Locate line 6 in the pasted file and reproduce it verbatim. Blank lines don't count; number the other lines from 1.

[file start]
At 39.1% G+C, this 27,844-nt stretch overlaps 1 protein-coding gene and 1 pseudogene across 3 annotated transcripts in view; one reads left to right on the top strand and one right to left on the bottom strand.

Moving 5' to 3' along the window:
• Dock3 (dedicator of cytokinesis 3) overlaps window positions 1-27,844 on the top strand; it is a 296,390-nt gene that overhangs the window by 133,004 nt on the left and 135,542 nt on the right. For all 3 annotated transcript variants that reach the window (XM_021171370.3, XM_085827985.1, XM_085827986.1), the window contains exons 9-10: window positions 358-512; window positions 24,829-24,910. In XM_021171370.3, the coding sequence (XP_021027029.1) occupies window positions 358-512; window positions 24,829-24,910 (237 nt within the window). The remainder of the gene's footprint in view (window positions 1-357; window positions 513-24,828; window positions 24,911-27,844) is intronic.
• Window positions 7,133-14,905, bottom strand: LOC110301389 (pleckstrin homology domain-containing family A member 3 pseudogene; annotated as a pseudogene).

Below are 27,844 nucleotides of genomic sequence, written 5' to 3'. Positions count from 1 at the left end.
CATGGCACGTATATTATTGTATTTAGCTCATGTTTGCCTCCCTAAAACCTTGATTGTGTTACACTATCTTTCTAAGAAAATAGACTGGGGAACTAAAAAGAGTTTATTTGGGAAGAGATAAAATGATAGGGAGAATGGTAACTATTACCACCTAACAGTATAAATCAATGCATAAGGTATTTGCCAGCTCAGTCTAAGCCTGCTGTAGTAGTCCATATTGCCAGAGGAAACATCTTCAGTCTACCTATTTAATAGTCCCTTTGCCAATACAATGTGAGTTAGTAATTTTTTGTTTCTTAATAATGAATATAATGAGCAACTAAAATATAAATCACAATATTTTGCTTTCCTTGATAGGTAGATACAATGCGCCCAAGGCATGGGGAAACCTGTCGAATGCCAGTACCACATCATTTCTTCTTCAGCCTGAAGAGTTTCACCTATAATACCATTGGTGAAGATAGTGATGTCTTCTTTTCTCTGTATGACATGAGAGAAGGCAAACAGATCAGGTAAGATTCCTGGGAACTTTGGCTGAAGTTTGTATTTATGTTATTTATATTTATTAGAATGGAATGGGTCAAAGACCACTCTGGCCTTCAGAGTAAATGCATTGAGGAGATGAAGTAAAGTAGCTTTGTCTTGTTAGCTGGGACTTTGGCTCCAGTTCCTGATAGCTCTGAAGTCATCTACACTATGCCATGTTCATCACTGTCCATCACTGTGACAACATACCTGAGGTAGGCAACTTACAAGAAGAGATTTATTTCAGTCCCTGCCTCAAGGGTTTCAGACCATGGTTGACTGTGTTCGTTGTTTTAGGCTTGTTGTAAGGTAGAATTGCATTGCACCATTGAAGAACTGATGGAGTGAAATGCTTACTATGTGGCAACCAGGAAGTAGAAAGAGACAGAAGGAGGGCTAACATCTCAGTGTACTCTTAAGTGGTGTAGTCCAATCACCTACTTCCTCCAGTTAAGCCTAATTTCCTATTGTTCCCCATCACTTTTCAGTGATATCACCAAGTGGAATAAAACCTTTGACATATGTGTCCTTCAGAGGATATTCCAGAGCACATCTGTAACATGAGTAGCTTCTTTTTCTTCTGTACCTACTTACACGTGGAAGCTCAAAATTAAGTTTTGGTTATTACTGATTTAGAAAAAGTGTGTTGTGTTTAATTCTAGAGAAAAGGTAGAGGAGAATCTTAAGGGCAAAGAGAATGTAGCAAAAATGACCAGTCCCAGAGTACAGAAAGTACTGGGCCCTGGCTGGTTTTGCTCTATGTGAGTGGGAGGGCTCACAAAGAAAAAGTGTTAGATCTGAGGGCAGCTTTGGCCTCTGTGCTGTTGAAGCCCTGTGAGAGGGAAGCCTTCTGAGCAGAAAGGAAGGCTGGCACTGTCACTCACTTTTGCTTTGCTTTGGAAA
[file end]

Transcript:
CATGGCACGTATATTATTGTATTTAGCTCATGTTTGCCTCCCTAAAACCTTGATTGTGTTACACTATCTTTCTAAGAAAATAGACTGGGGAACTAAAAAGAGTTTATTTGGGAAGAGATAAAATGATAGGGAGAATGGTAACTATTACCACCTAACAGTATAAATCAATGCATAAGGTATTTGCCAGCTCAGTCTAAGCCTGCTGTAGTAGTCCATATTGCCAGAGGAAACATCTTCAGTCTACCTATTTAATAGTCCCTTTGCCAATACAATGTGAGTTAGTAATTTTTTGTTTCTTAATAATGAATATAATGAGCAACTAAAATATAAATCACAATATTTTGCTTTCCTTGATAGGTAGATACAATGCGCCCAAGGCATGGGGAAACCTGTCGAATGCCAGTACCACATCATTTCTTCTTCAGCCTGAAGAGTTTCACCTATAATACCATTGGTGAAGATAGTGATGTCTTCTTTTCTCTGTATGACATGAGAGAAGGCAAACAGATCAGGTAAGATTCCTGGGAACTTTGGCTGAAGTTTGTATTTATGTTATTTATATTTATTAGAATGGAATGGGTCAAAGACCACTCTGGCCTTCAGAGTAAATGCATTGAGGAGATGAAGTAAAGTAGCTTTGTCTTGTTAGCTGGGACTTTGGCTCCAGTTCCTGATAGCTCTGAAGTCATCTACACTATGCCATGTTCATCACTGTCCATCACTGTGACAACATACCTGAGGTAGGCAACTTACAAGAAGAGATTTATTTCAGTCCCTGCCTCAAGGGTTTCAGACCATGGTTGACTGTGTTCGTTGTTTTAGGCTTGTTGTAAGGTAGAATTGCATTGCACCATTGAAGAACTGATGGAGTGAAATGCTTACTATGTGGCAACCAGGAAGTAGAAAGAGACAGAAGGAGGGCTAACATCTCAGTGTACTCTTAAGTGGTGTAGTCCAATCACCTACTTCCTCCAGTTAAGCCTAATTTCCTATTGTTCCCCATCACTTTTCAGTGATATCACCAAGTGGAATAAAACCTTTGACATATGTGTCCTTCAGAGGATATTCCAGAGCACATCTGTAACATGAGTAGCTTCTTTTTCTTCTGTACCTACTTACACGTGGAAGCTCAAAATTAAGTTTTGGTTATTACTGATTTAGAAAAAGTGTGTTGTGTTTAATTCTAGAGAAAAGGTAGAGGAGAATCTTAAGGGCAAAGAGAATGTAGCAAAAATGACCAGTCCCAGAGTACAGAAAGTACTGGGCCCTGGCTGGTTTTGCTCTATGTGAGTGGGAGGGCTCACAAAGAAAAAGTGTTAGATCTGAGGGCAGCTTTGGCCTCTGTGCTGTTGAAGCCCTGTGAGAGGGAAGCCTTCTGAGCAGAAAGGAAGGCTGGCACTGTCACTCACTTTTGCTTTGCTTTGGAAA